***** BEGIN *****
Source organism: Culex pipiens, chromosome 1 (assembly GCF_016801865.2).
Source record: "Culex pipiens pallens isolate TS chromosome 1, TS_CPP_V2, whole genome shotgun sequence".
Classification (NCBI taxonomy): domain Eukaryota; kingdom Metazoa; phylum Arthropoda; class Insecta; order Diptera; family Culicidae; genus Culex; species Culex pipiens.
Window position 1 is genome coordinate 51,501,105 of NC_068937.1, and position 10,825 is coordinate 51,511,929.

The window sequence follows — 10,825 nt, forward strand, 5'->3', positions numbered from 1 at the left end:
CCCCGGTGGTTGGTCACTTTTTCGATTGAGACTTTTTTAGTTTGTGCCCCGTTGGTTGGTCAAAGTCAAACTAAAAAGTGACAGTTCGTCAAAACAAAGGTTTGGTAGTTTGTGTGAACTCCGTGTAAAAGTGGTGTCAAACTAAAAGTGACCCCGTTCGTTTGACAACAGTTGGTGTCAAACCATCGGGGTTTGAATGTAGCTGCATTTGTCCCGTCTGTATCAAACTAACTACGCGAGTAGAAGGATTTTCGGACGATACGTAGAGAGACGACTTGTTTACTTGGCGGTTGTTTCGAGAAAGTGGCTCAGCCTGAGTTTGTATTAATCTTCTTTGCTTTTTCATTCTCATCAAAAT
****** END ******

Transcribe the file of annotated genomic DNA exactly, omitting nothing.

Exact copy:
Source organism: Culex pipiens, chromosome 1 (assembly GCF_016801865.2).
Source record: "Culex pipiens pallens isolate TS chromosome 1, TS_CPP_V2, whole genome shotgun sequence".
Classification (NCBI taxonomy): domain Eukaryota; kingdom Metazoa; phylum Arthropoda; class Insecta; order Diptera; family Culicidae; genus Culex; species Culex pipiens.
Window position 1 is genome coordinate 51,501,105 of NC_068937.1, and position 10,825 is coordinate 51,511,929.

The window sequence follows — 10,825 nt, forward strand, 5'->3', positions numbered from 1 at the left end:
CCCCGGTGGTTGGTCACTTTTTCGATTGAGACTTTTTTAGTTTGTGCCCCGTTGGTTGGTCAAAGTCAAACTAAAAAGTGACAGTTCGTCAAAACAAAGGTTTGGTAGTTTGTGTGAACTCCGTGTAAAAGTGGTGTCAAACTAAAAGTGACCCCGTTCGTTTGACAACAGTTGGTGTCAAACCATCGGGGTTTGAATGTAGCTGCATTTGTCCCGTCTGTATCAAACTAACTACGCGAGTAGAAGGATTTTCGGACGATACGTAGAGAGACGACTTGTTTACTTGGCGGTTGTTTCGAGAAAGTGGCTCAGCCTGAGTTTGTATTAATCTTCTTTGCTTTTTCATTCTCATCAAAAT